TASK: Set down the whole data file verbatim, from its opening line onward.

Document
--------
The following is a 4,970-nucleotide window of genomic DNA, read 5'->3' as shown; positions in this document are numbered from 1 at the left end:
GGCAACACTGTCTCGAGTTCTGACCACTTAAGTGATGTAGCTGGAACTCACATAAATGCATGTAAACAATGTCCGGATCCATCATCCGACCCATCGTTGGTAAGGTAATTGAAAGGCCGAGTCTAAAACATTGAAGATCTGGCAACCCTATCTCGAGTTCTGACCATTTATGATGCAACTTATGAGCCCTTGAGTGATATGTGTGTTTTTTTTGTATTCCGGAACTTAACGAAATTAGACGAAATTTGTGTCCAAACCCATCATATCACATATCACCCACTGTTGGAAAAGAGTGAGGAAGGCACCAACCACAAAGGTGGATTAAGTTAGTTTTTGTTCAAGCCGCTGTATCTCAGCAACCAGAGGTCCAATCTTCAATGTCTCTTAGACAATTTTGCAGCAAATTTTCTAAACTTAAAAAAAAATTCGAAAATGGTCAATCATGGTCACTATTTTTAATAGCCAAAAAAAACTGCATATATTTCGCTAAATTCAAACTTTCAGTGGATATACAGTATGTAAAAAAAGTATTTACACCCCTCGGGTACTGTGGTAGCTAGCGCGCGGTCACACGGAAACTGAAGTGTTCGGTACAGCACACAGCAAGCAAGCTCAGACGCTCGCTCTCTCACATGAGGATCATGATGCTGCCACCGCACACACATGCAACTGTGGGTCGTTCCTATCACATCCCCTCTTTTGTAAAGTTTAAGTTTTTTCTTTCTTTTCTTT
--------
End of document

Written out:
The following is a 4,970-nucleotide window of genomic DNA, read 5'->3' as shown; positions in this document are numbered from 1 at the left end:
GGCAACACTGTCTCGAGTTCTGACCACTTAAGTGATGTAGCTGGAACTCACATAAATGCATGTAAACAATGTCCGGATCCATCATCCGACCCATCGTTGGTAAGGTAATTGAAAGGCCGAGTCTAAAACATTGAAGATCTGGCAACCCTATCTCGAGTTCTGACCATTTATGATGCAACTTATGAGCCCTTGAGTGATATGTGTGTTTTTTTTGTATTCCGGAACTTAACGAAATTAGACGAAATTTGTGTCCAAACCCATCATATCACATATCACCCACTGTTGGAAAAGAGTGAGGAAGGCACCAACCACAAAGGTGGATTAAGTTAGTTTTTGTTCAAGCCGCTGTATCTCAGCAACCAGAGGTCCAATCTTCAATGTCTCTTAGACAATTTTGCAGCAAATTTTCTAAACTTAAAAAAAAATTCGAAAATGGTCAATCATGGTCACTATTTTTAATAGCCAAAAAAAACTGCATATATTTCGCTAAATTCAAACTTTCAGTGGATATACAGTATGTAAAAAAAGTATTTACACCCCTCGGGTACTGTGGTAGCTAGCGCGCGGTCACACGGAAACTGAAGTGTTCGGTACAGCACACAGCAAGCAAGCTCAGACGCTCGCTCTCTCACATGAGGATCATGATGCTGCCACCGCACACACATGCAACTGTGGGTCGTTCCTATCACATCCCCTCTTTTGTAAAGTTTAAGTTTTTTCTTTCTTTTCTTT